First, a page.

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Novel strategies for molecular imaging of the radiobiological tumour

Funding:

Funded PhD

Duration:

3 years (full-time)

Application deadline:

Wednesday 23 January

About this project

Although the impact of the radiobiological tumour microenvironment on radiation response is well established in the field, specific molecular imaging strategies remain elusive. Here, we propose to develop novel targeted imaging strategies for imaging the hypoxic microenvironment and biological features altered in cancers, such as expression of receptors, their ligands, and transporters.

Radio-labelling strategies will be developed with 18F and 68Ga, including new redox sensitive approaches for hypoxia and receptor recognition. The compounds will be iteratively designed for optimal affinity/pO2 sensitivity and imaged preclinically to give information for adjustment of relevant parameters for targeted molecular imaging. Lead agents from in vitro studies will be translated preclinically using the pre-clinical irradiator and micro-PET/CT scanner to determine therapy response compared to the current state-of-the-art.

Clinical translation will be planned with GMP tracer synthesis investigated in the new Molecular Imaging Research Centre (to be completed July 2019) at Castle Hill Hospital and the potential for first-in-man clinical studies­.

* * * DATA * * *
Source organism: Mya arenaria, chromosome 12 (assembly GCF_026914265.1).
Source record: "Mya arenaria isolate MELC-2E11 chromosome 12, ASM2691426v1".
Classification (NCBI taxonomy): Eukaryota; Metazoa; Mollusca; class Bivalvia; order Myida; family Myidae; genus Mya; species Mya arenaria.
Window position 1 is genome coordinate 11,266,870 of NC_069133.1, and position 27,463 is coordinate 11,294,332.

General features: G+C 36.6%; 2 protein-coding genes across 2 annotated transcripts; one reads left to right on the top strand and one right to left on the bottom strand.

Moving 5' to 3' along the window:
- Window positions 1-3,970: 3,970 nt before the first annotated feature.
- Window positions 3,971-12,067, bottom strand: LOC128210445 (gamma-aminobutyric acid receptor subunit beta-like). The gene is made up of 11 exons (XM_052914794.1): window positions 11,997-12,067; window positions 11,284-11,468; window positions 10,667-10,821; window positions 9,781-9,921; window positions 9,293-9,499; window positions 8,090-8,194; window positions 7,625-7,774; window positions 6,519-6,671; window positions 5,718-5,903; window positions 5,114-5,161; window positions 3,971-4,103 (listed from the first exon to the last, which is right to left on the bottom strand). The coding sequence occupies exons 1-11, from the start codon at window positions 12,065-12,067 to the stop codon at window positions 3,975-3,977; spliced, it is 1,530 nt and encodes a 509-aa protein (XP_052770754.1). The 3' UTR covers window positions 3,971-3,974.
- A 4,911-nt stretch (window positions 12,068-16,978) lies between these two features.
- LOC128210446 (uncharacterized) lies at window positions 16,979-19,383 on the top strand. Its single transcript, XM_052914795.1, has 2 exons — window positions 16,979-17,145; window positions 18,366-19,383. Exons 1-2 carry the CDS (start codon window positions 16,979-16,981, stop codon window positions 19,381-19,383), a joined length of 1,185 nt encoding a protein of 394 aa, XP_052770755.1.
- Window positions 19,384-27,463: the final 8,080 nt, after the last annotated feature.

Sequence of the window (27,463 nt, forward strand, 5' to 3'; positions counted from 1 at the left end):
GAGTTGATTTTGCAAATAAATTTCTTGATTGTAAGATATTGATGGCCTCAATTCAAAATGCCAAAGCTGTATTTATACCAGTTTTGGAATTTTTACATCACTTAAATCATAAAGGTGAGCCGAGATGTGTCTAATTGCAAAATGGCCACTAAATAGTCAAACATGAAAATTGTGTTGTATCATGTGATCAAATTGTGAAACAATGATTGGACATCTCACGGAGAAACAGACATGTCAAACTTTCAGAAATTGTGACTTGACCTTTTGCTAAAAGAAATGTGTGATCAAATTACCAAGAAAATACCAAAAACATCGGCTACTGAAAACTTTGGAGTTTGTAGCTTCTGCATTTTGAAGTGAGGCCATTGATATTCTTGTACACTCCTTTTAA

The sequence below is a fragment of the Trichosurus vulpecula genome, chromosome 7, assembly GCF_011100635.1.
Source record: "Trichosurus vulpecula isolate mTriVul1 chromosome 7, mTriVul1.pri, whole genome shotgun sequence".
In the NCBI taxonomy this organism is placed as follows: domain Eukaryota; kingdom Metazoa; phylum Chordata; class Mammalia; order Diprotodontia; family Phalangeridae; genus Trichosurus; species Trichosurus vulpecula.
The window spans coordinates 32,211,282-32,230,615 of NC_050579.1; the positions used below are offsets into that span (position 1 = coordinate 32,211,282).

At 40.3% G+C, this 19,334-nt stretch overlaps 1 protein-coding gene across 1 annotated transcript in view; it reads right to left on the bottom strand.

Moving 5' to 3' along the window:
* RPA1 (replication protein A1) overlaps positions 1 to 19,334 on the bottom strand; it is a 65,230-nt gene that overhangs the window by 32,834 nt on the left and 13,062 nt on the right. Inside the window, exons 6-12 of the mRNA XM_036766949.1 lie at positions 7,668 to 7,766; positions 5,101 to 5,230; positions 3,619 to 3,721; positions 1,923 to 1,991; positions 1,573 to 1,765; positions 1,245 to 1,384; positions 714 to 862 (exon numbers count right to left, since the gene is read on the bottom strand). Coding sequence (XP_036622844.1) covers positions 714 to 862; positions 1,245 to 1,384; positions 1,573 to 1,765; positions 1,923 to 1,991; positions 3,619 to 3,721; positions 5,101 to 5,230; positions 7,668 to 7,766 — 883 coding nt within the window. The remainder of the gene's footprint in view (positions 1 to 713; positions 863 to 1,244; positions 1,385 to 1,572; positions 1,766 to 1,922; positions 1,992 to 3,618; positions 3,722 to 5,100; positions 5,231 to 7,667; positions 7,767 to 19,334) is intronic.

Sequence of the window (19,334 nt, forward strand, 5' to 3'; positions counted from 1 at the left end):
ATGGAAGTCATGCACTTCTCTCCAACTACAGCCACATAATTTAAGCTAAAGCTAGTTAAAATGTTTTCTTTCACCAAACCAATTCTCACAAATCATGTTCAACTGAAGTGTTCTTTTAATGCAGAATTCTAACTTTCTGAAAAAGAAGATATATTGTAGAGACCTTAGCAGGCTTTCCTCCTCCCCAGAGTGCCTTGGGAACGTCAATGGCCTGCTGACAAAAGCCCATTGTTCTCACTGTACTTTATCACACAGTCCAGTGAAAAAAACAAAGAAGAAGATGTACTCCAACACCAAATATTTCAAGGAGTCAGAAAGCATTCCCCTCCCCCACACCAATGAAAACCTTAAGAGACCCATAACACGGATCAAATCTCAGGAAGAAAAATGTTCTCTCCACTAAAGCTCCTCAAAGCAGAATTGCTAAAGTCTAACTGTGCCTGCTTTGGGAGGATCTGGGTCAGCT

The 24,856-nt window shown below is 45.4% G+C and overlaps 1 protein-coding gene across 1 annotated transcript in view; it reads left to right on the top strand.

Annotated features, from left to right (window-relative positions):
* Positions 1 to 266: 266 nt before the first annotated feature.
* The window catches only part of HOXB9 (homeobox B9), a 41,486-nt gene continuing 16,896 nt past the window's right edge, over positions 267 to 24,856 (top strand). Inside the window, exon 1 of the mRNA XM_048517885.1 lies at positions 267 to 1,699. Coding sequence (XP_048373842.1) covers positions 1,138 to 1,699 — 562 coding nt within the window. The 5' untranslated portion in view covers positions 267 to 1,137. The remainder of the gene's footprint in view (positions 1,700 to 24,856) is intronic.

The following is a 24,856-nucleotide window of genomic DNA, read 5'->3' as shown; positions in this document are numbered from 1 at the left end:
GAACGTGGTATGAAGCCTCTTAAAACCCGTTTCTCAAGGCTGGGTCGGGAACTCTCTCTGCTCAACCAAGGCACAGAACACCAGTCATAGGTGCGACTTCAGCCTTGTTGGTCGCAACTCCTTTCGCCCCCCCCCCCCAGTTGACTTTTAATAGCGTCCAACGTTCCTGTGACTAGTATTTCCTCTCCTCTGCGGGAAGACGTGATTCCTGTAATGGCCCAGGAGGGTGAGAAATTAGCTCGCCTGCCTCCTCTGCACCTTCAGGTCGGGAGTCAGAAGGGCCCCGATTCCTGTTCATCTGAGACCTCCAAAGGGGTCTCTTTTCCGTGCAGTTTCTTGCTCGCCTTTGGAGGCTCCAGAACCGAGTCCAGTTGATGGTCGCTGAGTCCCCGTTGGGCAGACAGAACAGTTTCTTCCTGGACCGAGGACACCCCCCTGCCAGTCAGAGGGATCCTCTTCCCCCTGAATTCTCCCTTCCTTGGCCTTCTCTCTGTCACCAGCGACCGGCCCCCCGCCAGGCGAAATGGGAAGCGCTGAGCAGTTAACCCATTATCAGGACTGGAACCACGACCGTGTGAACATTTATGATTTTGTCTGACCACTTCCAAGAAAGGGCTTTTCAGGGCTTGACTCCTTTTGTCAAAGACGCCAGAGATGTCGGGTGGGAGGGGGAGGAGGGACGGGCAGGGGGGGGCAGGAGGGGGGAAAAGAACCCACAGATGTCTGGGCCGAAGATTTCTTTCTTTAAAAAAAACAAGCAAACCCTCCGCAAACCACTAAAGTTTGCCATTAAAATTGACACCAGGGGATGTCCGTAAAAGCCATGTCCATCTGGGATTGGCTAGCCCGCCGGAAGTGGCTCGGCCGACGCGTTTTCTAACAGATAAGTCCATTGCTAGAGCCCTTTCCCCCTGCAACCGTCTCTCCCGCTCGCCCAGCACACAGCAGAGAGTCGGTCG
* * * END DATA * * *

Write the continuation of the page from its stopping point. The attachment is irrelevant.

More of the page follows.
The successful candidate will be expected to have a strong interest in medicinal molecular science, medical imaging and/or cancer biology and relevant experience. The candidate must also show a willingness to work in a multi-disciplinary environment with NHS researchers, and embrace the area of preclinical and clinical medical imaging.

The University's Postgraduate Training Scheme (PGTS) provides a range of generic and discipline-specific modules to support research students through their programme. 

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Funding

Full-time UK/EU and International PhD Scholarships will include tuition fees and maintenance (£14,777 in 2018/19) for three years, depending on satisfactory progress.

Entry requirements

Applicants should have a 1st class undergraduate degree in in Chemistry, Biochemistry, Medical Imaging, Cancer Biology, Biomedical Science, or a related discipline, or a Masters level research qualification in a relevant discipline. A 2:1 may be considered, if combined with relevant experience.

Interviews will be held between 7 and 27 February 2019.

Successful applicants will be informed of the award as soon as possible and by 15 March 2019 at the latest.

Studentships will start on 16 September 2019.